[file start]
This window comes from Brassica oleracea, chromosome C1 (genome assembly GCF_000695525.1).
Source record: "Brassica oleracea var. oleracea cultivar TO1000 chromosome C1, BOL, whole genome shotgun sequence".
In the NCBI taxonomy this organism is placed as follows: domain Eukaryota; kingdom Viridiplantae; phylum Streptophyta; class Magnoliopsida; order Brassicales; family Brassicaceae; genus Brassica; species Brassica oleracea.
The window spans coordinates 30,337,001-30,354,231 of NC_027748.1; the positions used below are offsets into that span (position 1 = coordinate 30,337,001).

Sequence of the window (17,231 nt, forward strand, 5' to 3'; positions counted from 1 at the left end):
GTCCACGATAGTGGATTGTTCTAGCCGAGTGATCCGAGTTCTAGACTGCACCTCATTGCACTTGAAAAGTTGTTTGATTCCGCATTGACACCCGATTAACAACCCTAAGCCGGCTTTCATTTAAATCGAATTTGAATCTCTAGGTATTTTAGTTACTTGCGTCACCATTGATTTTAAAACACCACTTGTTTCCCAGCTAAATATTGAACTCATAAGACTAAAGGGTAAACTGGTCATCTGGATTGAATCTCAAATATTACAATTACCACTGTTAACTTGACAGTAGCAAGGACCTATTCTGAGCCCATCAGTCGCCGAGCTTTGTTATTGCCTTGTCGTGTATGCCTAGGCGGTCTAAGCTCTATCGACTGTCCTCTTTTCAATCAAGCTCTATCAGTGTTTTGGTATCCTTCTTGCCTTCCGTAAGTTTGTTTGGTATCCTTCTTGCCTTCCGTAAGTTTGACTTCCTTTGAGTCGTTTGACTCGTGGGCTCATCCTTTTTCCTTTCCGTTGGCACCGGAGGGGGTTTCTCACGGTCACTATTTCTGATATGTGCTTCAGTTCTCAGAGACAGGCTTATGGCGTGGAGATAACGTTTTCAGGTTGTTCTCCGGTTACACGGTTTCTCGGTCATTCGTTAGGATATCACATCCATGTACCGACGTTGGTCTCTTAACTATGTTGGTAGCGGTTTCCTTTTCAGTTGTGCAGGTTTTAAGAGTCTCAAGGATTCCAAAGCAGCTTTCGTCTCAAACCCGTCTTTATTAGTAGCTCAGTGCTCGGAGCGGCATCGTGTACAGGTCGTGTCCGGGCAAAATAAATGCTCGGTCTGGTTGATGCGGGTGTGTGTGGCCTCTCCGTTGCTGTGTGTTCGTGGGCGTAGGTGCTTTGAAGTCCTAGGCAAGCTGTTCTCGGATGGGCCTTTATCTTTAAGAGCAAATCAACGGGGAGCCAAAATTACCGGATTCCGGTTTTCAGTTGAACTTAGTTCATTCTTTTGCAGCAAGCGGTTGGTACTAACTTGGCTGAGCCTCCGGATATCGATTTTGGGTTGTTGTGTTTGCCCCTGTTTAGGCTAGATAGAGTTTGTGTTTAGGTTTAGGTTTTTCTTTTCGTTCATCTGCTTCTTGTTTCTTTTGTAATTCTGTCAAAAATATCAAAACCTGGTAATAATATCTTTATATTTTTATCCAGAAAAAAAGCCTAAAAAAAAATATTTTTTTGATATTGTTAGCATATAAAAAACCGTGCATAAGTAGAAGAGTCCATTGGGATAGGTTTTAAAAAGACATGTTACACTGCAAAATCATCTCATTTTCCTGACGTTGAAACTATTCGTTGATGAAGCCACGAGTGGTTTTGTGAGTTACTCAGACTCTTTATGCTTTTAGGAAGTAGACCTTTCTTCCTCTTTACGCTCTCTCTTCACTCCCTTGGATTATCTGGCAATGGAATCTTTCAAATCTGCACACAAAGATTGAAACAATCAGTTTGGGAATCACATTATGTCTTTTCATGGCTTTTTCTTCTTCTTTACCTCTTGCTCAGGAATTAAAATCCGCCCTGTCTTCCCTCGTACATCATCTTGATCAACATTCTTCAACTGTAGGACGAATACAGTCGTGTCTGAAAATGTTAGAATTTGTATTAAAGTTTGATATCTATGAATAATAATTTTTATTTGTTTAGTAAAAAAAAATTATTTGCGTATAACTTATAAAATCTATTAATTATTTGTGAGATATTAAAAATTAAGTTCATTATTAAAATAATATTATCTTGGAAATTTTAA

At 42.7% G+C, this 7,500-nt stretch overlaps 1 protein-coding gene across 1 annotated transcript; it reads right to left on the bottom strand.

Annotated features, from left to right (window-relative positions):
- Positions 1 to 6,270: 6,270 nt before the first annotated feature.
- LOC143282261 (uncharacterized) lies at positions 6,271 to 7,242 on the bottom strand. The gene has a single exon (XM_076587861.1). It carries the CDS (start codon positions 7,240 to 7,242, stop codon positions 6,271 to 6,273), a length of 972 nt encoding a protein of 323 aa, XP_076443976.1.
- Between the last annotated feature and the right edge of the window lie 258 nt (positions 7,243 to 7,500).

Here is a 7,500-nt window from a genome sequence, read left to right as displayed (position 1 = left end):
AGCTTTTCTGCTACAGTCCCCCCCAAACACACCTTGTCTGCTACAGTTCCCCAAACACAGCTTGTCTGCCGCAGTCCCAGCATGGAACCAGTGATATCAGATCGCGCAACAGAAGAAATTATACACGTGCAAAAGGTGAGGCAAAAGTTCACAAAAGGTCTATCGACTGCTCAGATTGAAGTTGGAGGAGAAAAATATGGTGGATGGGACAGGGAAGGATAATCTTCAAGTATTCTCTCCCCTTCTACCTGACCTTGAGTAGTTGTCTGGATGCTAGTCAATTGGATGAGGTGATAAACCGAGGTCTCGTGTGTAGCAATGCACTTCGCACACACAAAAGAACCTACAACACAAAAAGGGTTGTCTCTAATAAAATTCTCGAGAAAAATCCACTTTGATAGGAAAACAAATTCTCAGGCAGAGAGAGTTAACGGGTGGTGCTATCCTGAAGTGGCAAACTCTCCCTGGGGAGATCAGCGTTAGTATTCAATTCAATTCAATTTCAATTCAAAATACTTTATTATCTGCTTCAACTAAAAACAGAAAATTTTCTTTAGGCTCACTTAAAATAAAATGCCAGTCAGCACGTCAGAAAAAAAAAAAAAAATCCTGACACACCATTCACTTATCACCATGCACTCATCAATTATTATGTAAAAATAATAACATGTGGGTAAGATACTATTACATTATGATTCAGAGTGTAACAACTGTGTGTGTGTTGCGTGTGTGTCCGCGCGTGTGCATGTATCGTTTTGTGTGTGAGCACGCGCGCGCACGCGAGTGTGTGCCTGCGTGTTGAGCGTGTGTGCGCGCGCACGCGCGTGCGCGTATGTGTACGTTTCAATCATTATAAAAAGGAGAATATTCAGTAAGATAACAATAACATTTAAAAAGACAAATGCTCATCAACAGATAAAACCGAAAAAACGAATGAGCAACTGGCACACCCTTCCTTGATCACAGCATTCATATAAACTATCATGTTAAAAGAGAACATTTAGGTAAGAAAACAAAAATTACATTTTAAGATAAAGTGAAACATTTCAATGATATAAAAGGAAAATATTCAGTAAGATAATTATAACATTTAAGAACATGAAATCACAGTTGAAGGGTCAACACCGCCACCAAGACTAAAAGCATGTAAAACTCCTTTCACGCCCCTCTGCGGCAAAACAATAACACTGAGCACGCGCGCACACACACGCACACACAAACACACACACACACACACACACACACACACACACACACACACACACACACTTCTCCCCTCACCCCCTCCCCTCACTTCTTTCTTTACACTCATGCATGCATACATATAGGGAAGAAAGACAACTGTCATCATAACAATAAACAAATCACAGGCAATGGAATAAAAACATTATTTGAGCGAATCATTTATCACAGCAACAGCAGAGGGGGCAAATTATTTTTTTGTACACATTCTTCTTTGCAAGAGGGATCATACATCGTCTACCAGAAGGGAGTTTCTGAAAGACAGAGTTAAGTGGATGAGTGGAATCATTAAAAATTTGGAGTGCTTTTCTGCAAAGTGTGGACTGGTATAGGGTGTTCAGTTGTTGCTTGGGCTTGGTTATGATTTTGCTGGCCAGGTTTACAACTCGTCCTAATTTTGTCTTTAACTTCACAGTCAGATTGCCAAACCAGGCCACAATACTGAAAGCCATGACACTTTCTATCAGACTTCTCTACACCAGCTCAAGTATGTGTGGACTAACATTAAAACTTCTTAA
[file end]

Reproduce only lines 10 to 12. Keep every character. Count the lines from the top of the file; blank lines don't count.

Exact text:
- LOC143282261 (uncharacterized) lies at positions 6,271 to 7,242 on the bottom strand. The gene has a single exon (XM_076587861.1). It carries the CDS (start codon positions 7,240 to 7,242, stop codon positions 6,271 to 6,273), a length of 972 nt encoding a protein of 323 aa, XP_076443976.1.
- Between the last annotated feature and the right edge of the window lie 258 nt (positions 7,243 to 7,500).

Here is a 7,500-nt window from a genome sequence, read left to right as displayed (position 1 = left end):